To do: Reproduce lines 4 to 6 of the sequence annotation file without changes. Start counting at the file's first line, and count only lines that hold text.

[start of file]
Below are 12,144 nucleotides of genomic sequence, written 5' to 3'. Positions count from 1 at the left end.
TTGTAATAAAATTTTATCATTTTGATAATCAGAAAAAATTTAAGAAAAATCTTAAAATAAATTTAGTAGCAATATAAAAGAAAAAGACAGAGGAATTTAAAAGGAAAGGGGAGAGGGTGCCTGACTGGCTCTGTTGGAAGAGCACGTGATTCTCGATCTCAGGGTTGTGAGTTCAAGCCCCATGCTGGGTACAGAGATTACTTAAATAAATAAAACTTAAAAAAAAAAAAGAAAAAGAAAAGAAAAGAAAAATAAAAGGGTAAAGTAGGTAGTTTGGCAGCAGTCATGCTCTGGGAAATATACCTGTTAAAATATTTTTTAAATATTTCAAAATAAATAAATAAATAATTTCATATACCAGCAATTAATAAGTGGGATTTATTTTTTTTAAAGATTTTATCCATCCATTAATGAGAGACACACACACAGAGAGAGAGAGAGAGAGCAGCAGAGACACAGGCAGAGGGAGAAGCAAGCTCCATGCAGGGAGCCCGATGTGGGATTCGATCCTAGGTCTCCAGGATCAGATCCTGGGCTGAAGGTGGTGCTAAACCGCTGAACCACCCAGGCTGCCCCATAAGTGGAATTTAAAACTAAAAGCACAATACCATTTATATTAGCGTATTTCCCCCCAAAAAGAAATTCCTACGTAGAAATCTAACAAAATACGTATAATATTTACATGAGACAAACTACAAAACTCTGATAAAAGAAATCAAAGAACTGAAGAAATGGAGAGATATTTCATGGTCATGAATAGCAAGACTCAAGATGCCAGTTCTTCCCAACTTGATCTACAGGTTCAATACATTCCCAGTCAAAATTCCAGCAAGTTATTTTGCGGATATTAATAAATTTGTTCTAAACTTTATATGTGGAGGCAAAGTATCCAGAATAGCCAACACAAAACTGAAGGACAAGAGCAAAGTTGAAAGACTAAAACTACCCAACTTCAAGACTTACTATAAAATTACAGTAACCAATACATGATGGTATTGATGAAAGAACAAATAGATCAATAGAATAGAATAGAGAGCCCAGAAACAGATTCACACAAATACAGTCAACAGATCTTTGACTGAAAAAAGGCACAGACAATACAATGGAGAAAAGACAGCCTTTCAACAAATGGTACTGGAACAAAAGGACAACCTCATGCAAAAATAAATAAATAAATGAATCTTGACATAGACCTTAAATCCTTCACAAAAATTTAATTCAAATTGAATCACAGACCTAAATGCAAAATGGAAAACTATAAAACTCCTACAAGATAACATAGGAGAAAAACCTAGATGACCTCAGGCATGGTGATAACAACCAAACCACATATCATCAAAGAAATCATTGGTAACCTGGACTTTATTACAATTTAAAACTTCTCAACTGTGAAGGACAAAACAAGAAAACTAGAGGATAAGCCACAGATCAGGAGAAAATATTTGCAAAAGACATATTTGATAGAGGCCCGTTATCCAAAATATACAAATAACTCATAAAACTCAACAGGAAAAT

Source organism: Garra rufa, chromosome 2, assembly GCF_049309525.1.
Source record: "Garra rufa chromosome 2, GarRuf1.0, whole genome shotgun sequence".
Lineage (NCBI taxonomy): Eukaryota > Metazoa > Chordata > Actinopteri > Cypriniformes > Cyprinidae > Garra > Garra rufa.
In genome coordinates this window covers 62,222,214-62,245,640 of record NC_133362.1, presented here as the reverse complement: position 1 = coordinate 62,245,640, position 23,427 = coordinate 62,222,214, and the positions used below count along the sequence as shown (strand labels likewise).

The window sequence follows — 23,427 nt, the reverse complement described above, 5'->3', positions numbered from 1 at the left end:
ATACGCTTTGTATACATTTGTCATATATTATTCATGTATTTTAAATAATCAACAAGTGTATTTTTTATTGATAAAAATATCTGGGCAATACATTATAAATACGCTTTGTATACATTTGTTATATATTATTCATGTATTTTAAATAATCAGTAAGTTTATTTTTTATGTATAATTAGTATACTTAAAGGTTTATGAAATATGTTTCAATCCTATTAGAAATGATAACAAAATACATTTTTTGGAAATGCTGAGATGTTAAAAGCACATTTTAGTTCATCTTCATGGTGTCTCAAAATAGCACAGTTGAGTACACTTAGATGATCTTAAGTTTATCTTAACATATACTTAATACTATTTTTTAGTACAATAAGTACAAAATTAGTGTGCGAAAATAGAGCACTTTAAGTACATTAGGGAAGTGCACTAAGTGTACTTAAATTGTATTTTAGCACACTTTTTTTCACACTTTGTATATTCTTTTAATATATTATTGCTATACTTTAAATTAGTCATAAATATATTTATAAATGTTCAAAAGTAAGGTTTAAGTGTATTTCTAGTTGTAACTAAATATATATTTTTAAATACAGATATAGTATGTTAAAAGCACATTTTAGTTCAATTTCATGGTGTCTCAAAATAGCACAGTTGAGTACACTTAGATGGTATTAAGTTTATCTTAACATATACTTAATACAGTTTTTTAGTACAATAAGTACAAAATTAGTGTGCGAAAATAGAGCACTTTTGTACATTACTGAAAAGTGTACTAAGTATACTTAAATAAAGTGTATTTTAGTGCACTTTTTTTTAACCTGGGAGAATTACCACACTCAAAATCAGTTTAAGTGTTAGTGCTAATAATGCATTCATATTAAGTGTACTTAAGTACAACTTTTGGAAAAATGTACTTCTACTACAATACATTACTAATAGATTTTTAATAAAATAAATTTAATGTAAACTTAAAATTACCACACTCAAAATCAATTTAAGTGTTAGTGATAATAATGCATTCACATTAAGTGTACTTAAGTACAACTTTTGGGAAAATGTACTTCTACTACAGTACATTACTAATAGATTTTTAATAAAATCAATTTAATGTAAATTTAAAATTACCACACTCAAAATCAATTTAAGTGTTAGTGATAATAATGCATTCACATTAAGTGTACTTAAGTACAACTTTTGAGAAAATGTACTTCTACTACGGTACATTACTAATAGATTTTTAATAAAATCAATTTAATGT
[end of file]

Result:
Source record: "Garra rufa chromosome 2, GarRuf1.0, whole genome shotgun sequence".
Lineage (NCBI taxonomy): Eukaryota > Metazoa > Chordata > Actinopteri > Cypriniformes > Cyprinidae > Garra > Garra rufa.
In genome coordinates this window covers 62,222,214-62,245,640 of record NC_133362.1, presented here as the reverse complement: position 1 = coordinate 62,245,640, position 23,427 = coordinate 62,222,214, and the positions used below count along the sequence as shown (strand labels likewise).